This not only made the seams less bulky but really gave the cape a unique and special hand stitched detail. I was super pleased with it but it was a labour of love as there are 15 seams and that doesn't include the collar and hems.
I then got to work on the lining of my Cape. Brenda Killigrew from Inkberrow design centre gifted me a roll of the beautiful Savile Row paisley lining.
I wasn't kidding when I said this is my most luxurious upcycle yet.
Before sewing the lining in, I wanted to add a little Jenni special, as you know I cannot just go with the pattern, I always end up adding a little twist. This time I added a little tabbed button hole rather than the looped option and again used the red thread to add further detail.
I like how I've positioned the tab as it follow the neck line rather than the check in the tweed.
I think it adds a little drama - what do you think?
After finishing what I started with the red thread, I pricked stitched all the outer seams together to give a crisp hemmed edge.
I'm super pleased with it and love wearing it!
Before signing off I just want to thank everyone who has either gifted or inspired me with gorgeous fabric.
This really is a special #sewingrevolution garment! x
My first sewing kit.
I often get asked ‘what sewing equipment do I need?’ to attend my #sewingrevolution workshops.
I generally say a pair of fabric scissors, tape measure, pins and an unpicker as I would have everything else on hand at the workshop, but the question got me thinking about my very first sewing kit that started my sewing journey.
When I made the decision to make my own wedding dress, I must admit that my first action was not to head to my local haberdashery. Shamefully I didn’t know where my local one was and I did not have anyone to ask for advice on where to go.
Impatiently the first thing I did was look at wedding dress designs on the internet. Images of women in gorgeous dresses in fields, beaches and other aesthetically pleasing places. I then found my perfect dress it was unusual with what I called Spirograph lace, but do you think I could find the designer or where I could buy it - NO. I then headed to bridal shops and outlets to see if I could find something similar with no joy. So then I gave up looking to buy a dress and decided to make my own.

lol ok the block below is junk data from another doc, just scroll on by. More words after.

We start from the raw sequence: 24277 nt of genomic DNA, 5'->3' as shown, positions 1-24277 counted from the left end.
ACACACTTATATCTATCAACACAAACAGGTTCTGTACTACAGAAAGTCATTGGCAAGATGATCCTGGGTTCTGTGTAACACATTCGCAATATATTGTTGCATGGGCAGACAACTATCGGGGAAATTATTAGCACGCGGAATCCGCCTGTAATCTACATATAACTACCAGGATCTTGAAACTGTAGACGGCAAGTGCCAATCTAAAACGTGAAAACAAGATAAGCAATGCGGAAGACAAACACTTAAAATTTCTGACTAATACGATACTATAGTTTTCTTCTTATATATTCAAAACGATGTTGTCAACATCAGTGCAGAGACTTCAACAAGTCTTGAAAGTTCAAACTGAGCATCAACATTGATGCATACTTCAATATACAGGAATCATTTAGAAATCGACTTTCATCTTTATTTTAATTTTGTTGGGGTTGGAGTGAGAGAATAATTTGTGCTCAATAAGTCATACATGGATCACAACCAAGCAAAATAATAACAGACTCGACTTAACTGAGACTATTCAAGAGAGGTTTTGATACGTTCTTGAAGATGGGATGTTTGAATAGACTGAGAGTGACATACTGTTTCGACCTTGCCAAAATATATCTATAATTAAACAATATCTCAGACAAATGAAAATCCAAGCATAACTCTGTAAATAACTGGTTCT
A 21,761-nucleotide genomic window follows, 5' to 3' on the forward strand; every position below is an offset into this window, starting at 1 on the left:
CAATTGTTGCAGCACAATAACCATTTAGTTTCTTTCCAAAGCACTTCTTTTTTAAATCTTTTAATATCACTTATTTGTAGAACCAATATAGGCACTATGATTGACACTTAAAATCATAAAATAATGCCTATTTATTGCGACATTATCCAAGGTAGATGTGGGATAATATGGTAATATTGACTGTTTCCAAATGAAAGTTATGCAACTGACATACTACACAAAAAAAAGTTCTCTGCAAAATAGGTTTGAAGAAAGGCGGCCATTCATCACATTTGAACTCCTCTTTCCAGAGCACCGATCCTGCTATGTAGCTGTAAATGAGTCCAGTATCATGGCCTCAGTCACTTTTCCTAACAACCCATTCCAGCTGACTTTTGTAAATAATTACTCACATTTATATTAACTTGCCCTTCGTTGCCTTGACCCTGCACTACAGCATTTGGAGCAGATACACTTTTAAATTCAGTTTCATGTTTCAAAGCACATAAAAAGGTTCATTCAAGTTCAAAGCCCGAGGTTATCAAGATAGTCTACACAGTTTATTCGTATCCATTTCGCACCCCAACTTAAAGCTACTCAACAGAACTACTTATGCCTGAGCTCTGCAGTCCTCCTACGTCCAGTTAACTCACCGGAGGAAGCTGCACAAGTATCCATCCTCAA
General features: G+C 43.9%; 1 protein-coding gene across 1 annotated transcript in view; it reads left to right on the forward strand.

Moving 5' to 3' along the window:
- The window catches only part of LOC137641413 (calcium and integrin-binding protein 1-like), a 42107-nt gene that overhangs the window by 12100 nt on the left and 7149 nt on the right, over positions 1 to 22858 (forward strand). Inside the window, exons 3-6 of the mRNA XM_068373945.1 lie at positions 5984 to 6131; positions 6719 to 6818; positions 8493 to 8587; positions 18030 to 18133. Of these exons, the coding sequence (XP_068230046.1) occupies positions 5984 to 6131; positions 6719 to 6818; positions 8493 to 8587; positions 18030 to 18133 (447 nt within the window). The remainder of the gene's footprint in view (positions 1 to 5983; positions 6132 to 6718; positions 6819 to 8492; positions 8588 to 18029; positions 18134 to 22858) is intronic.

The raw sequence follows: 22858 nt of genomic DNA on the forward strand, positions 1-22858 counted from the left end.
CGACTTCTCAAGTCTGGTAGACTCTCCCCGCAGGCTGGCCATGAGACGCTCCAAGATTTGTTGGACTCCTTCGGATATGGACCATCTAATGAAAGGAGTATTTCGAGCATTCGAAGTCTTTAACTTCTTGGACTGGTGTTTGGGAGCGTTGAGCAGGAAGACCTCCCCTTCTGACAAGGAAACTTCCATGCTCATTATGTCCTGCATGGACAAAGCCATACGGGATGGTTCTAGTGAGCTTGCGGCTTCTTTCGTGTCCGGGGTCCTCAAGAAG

Instead of looking to buy I began visiting bridal shops to look at how these dress were constructed and took notes and sketches of designs. I also tried several dresses on, ( well, I was a bride to be after all and I couldn’t resist dressing up) to see what shape and style suited me the most. With my design in mind, I brought my first sewing kit and Sew Magazine (also my first sewing magazine) from a place that everyone visits at least once a week. My local super market.
My first sewing Kit was a Blue Oval Korbond sewing kit. It was almost the size of my palm. Not knowing everything that was listed in the bag I purchased it with excitement; My first sewing kit and confirmation that I was going to start sewing my dream dress and my first ever sewing project!
The little kit had so much in it.
A small pair of scissors, needles in various sizes as well as a wool needle, a measuring tape, pin cushion and pins, threads, thimble, needle threader, hooks and eyes and snap fasteners, buttons and safety pins.
Then there were items that I had never seen before let alone knew what to do with; but I now cannot live without - A Stitch ripper, Tailor’s chalk and a tracing wheel. Looking back now surrounded by my many variation of fabric or paper paper scissors, tailor chalks and unpickers that, that sewing kit really was the best thing to start my sewing journey and many of the items are still part of my sewing kit today. I stitched my crochet waistcoat with the blue wool needle last week. Used the tailor’s chalk pencil to draw out my design for Charlotte’s ‘salt of the earth’ birthday present. The threads are long gone along with my ever evaporating pins and needles but I still have my tomato Pin cushion!
So whenever anyone asks me ‘what sewing equipment do I need to get started?’ I would recommend my first sewing kit. The main reason , because it wasn’t scary. It is just a little blue bag packed full of items to help you on my way but the main reason was that it was so accessible. It is likely that you have passed the stand in the supermarket a hundred times before, it's familiar and I didn’t need to go searching for it.
As you may have guessed I’m passionate about getting people sewing. Many of my workshop attendees have never picked up a needle and thread before, let alone used a sewing machine. So I want to make getting started as easy as possible for them.
Upcycling is an element that I truly believe helps people get into sewing. You are taking items that you already own or can pick up very cheaply at charity shops and transform them into something unique and new. Being able to pick up good quality sewing equipment easily and at an affordable price is also important, as this can be a huge stumbling block. I want sewing to be accessible to all- regardless of what you can afford or be able to access. I want to prove you don’t need to go very far to get started. Just grab a sewing kit while you’re food shopping and take that old garment from your wardrobe and start a #sewingrevolution!